Bug 1199400 (CVE-2015-7221)

Overflow in nsDeque::GrowCapacity can cause memory-safety bug

RESOLVED FIXED in Firefox 43

Status

()

defect
RESOLVED FIXED
4 years ago
2 years ago

People

(Reporter: q1, Assigned: erahm)

Tracking

({sec-moderate})

40 Branch
mozilla43
Points:
---
Bug Flags:
sec-bounty +

Firefox Tracking Flags

(firefox43 fixed, firefox-esr38 affected)

Details

(Whiteboard: [post-critsmash-triage][adv-main43+])

Attachments

(3 attachments, 6 obsolete attachments)

nsDeque::GrowCapacity (xpcom\glue\nsDeque.cpp) does not properly check for overflow. This can cause it to allocate a buffer that is too small to contain the deque's elements, some of which then are written to memory that the deque does not own.

Details:
--------

If the deque's existing capacity |mCapacity| has the range [0x10000000, 0x1fffffff] (1-2 GB), then line 166 (below) computes a valid |theNewSize| with the range [0x40000000, 0x7ffffffc] and the tests on lines 167-70 pass:

163: bool
164: nsDeque::GrowCapacity()
165: {
166:   int32_t theNewSize = mCapacity << 2;
167:   NS_ASSERTION(theNewSize > mCapacity, "Overflow");
168:   if (theNewSize <= mCapacity) {
169:     return false;
170:   }

Control passes to line 171, which multiples |theNewSize| by |sizeof(void*)|, which is 4 on x86 architectures. The resulting values [0x100000000, 0x1fffffff0] overflow |size_t| on x86 architectures, and are truncated to [0, 0xfffffff0] [1]:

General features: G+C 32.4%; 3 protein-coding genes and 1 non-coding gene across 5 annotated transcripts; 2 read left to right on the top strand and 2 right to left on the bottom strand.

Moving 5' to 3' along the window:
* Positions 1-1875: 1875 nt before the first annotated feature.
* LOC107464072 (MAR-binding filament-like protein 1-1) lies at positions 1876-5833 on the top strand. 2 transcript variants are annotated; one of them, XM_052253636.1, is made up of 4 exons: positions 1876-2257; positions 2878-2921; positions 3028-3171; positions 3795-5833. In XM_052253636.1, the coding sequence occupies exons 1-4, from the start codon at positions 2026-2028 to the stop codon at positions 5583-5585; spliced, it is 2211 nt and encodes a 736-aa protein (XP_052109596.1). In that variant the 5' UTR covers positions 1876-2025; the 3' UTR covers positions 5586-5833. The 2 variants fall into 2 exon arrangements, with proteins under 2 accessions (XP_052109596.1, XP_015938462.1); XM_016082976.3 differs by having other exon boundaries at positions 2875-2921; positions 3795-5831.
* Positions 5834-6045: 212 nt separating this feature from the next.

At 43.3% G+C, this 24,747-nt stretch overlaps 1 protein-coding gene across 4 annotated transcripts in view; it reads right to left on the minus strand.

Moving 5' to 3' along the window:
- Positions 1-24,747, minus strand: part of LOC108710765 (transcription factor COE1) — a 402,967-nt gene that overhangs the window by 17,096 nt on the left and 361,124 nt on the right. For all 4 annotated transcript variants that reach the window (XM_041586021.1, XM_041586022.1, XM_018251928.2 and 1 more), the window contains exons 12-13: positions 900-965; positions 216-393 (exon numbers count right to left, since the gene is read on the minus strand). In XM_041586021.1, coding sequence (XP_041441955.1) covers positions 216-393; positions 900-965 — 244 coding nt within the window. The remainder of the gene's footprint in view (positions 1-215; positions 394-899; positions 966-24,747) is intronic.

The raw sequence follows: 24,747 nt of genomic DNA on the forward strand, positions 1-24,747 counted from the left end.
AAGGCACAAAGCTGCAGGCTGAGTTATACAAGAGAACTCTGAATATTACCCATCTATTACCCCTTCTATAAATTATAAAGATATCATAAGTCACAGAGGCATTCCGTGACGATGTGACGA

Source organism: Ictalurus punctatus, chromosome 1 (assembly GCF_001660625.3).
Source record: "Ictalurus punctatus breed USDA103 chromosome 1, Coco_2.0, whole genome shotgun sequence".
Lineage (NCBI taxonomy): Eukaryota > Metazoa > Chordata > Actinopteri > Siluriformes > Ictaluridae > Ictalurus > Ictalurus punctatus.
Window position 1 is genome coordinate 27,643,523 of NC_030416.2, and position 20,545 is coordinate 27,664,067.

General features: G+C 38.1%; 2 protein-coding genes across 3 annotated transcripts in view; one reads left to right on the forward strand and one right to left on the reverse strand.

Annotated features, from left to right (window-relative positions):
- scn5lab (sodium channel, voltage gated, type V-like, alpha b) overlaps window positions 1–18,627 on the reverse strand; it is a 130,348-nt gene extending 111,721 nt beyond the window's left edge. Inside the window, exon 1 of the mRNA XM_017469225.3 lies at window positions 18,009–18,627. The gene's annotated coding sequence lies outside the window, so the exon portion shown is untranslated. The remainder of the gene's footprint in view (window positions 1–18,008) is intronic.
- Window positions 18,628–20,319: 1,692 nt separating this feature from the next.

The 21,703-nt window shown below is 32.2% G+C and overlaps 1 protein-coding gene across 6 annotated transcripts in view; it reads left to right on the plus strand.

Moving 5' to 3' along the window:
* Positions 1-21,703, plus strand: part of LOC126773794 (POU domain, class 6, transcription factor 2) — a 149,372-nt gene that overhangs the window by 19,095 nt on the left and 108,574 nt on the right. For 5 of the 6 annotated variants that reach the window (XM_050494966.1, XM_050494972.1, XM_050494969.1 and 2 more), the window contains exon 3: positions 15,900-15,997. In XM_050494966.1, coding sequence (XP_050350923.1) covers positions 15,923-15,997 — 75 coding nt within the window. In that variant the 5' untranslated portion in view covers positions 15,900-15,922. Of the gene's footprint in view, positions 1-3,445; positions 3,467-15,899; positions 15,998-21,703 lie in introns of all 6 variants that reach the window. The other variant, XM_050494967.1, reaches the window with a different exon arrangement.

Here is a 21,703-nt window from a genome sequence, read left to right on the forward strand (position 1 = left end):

171:   void** temp = (void**)malloc(theNewSize * sizeof(void*));
172:   if (!temp) {
173:     return false;
174:   }

Line 171 can allocate sizes near the lower end of this range, so then control passes to lines 181-82, which write beyond the end of the buffer:

175: 
176:   //Here's the interesting part: You can't just move the elements
177:   //directly (in situ) from the old buffer to the new one.
178:   //Since capacity has changed, the old origin doesn't make
179:   //sense anymore. It's better to resequence the elements now.
180: 
181:   memcpy(temp, mData + mOrigin, sizeof(void*) * (mCapacity - mOrigin));
182:   memcpy(temp + (mCapacity - mOrigin), mData, sizeof(void*) * mOrigin);
...

Any elements added later are also written beyond the end of the buffer.

[1] There is no overflow on x64 architectures, where |sizeof(size_t)| == 8.
Flags: sec-bounty?
Eric, do you have any interest in digging into this code to figure this out? I doubt anybody has looked at it in years.
Flags: needinfo?(erahm)
(In reply to Andrew McCreight [:mccr8] from comment #1)
> Eric, do you have any interest in digging into this code to figure this out?
> I doubt anybody has looked at it in years.

Sure I'll take a look.
This takes a very straightforward approach of asserting the byte size has not overflowed.
Attachment #8656297 - Flags: review?(nfroyd)
Assignee: nobody → erahm
Status: NEW → ASSIGNED
Flags: needinfo?(erahm)
Comment on attachment 8656297 [details] [diff] [review]
Sanity check byte size when growing deque

Review of attachment 8656297 [details] [diff] [review]:
-----------------------------------------------------------------

::: xpcom/glue/nsDeque.cpp
@@ +164,5 @@
>  nsDeque::GrowCapacity()
>  {